The deposition tests of Partheniades (1965) on the Bay mud

were adjunct to his erosion studies described in the previous section.

He nevertheless made some important observations. In a given test,

after each velocity reduction a sudden concentration drop occurred,

whereas at constant flow conditions, after a period of relatively

rapid deposition, the suspended sediment eventually approached an

apparent "equilibrium value." It was noted that two deposition

runs, one of high and one of low initial concentration, resulted in

nearly the same ratio of the apparent "equilibrium concentration"

to initial concentration Co, at the beginning of the run. From

this observation he concluded that for a given flow condition, a

constant proportion of the total suspended cohesive material (silt

and clay) is always carried in suspension. This implies that the

equilibrium concentration is due to the amount of material available

of a size equal to or less than the maximum size the flow can support,

and that it does not represent the total sediment carrying capacity

of the flow.

Partheniades also observed in his deposition tests that by

reducing the flow velocity from 0.81 to 0.58 ft/sec, negligible

deposition took place. However, by reducing the velocity further

from 0.58 to 0.47 ft./sec, the suspended sediment concentration

decreased from 5500 ppm to a very low value, and it appeared that if

given sufficient time, all the remaining suspended material would

settle out. He estimated the "critical" velocity below which all the

sediment must eventually deposit to be approximately 0.50 ft./sec.

Since this velocity was lower than the observed minimum scouring

velocity of 0.70 to 0.80 ft./sec for the same material, he reasoned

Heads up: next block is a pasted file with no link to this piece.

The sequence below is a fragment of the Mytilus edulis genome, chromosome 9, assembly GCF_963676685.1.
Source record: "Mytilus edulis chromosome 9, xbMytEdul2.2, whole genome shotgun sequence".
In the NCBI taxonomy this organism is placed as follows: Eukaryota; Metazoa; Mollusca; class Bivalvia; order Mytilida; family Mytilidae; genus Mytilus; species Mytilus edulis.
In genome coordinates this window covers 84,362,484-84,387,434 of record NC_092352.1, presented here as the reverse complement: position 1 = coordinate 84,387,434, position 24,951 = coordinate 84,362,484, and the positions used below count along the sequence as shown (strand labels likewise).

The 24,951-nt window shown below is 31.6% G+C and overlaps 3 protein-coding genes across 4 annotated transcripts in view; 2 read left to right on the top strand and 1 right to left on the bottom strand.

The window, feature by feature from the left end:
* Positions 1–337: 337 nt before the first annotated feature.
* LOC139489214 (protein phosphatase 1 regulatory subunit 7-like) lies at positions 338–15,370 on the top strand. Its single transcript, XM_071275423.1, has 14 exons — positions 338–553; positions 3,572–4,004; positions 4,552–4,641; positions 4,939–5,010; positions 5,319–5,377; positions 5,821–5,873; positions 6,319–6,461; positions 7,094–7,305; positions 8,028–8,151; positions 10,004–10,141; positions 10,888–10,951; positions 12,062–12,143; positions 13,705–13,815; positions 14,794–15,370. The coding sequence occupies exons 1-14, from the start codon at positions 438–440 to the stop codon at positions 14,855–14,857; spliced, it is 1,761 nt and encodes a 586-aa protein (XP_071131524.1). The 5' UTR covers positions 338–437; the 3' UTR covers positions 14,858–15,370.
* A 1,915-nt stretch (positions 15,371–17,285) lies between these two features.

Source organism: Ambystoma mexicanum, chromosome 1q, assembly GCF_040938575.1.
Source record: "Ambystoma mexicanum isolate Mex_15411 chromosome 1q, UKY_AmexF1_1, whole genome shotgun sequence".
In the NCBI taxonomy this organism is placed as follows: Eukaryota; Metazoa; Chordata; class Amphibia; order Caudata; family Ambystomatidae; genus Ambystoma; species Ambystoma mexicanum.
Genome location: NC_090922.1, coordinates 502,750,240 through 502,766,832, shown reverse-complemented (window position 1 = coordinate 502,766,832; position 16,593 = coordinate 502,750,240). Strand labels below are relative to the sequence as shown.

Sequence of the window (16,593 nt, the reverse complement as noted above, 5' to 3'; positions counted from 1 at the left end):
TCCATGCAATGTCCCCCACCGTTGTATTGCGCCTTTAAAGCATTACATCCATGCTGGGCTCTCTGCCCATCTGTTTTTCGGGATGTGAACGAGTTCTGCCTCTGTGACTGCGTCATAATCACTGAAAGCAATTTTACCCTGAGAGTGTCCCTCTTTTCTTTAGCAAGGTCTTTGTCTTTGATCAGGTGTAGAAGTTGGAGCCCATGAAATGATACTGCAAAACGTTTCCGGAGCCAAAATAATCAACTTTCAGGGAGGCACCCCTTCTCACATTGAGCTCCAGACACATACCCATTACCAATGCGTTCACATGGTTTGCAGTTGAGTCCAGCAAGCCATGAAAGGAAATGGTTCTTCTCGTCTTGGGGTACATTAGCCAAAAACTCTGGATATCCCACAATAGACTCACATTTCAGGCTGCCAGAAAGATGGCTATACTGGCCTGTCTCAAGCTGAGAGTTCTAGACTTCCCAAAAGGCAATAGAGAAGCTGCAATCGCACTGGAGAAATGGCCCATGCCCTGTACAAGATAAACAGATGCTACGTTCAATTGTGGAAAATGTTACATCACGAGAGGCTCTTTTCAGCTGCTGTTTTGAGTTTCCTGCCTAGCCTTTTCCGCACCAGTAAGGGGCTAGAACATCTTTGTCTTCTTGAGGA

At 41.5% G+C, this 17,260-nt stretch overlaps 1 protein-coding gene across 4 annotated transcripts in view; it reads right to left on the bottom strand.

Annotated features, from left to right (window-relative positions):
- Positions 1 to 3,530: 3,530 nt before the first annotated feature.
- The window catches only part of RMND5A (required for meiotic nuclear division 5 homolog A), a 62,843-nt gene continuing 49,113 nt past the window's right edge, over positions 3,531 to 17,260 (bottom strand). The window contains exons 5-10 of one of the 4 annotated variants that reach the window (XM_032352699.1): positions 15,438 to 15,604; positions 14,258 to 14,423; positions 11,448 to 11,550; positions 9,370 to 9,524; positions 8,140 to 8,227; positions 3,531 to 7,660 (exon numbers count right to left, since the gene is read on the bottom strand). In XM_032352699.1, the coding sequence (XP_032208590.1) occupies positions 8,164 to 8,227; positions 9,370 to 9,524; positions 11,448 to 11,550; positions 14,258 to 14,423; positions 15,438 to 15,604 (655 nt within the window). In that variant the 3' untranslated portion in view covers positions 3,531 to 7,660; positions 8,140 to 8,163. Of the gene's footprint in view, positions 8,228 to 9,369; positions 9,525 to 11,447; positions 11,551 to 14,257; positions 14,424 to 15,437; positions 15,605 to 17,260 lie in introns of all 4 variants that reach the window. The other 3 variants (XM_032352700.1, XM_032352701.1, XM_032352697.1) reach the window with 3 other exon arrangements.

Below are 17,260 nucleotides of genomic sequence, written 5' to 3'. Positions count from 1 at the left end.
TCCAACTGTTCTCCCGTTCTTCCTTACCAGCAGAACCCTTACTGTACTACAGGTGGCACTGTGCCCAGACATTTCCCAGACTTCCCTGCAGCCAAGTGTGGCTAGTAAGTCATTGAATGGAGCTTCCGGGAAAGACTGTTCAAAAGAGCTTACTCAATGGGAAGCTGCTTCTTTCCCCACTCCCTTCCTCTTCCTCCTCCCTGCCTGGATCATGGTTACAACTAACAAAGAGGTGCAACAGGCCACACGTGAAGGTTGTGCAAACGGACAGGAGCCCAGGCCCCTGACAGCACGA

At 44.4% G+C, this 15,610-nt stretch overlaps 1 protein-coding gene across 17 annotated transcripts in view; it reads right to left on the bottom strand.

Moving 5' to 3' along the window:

that for the range of concentrations studied, simultaneous erosion

and deposition did not take place, i.e., interchange between the bed

particles and suspended particles did not occur.

It is interesting to obtain an approximate estimate of the

critical shear stress corresponding to the critical velocity of 0.50

ft./sec obtained by Partheniades, and to compare it with T of

Krone's measurements, which also essentially is the critical shear

stress for complete sediment deposition. Partheniades made several

measurements of mean flow velocities and corresponding bed shear

stresses; the latter being computed from the slope of the energy

grade line, which in turn was obtained by measuring the downstream

drop in the water surface elevation in the flume. The measurements

are plotted in Fig. 2.2.1, which nearly fall on a straight line on

a log-log plot, with a slope of 1.94. When the same data points are

plotted on a Moody friction factor diagram for pipes (which involves

multiplying the hydraulic radius of the flume by a factor of 4 to

obtain the corresponding equivalent pipe diameter), all except two

points consistently fall in the near-fully rough to fully

rough flow regime, and they indicate an average bed roughness

of 0.0015 ft. This observation is also consistent with the near

square law which describes the straight line of Fig. 2.2.1. When


. 0



0.1 t I 10
Um (ft./sec)

Fig. 2.2.1. Depth-averaged Velocity u Versus Bed Shear
Stress Tb from Measurements of Parcheniades.

this straight line is extrapolated to lower shear stresses, the

value of the critical shear stress at the critical velocity of 0.50
ft./sec is observed to be 0.65 dynes/cm2. This value is consistent
with Krone's 0.60-0.78 dynes/cm2. Now as noted, Partheniades

observed that the minimum scouring velocities were of the order

of 0.70 to 0.80 ft./sec, which are significantly higher than the

critical velocity of 0.50 ft./sec for the complete deposition of

the same sediment in suspension. Based on these scouring velocities,

the corresponding critical shear stresses for erosion are observed
from Fig. 2.2.1 to be 1.25 to 1.65 dynes/cm2. Hence, the ratios of

the critical stress for erosion to that for deposition are 1.92

and 2.54, respectively.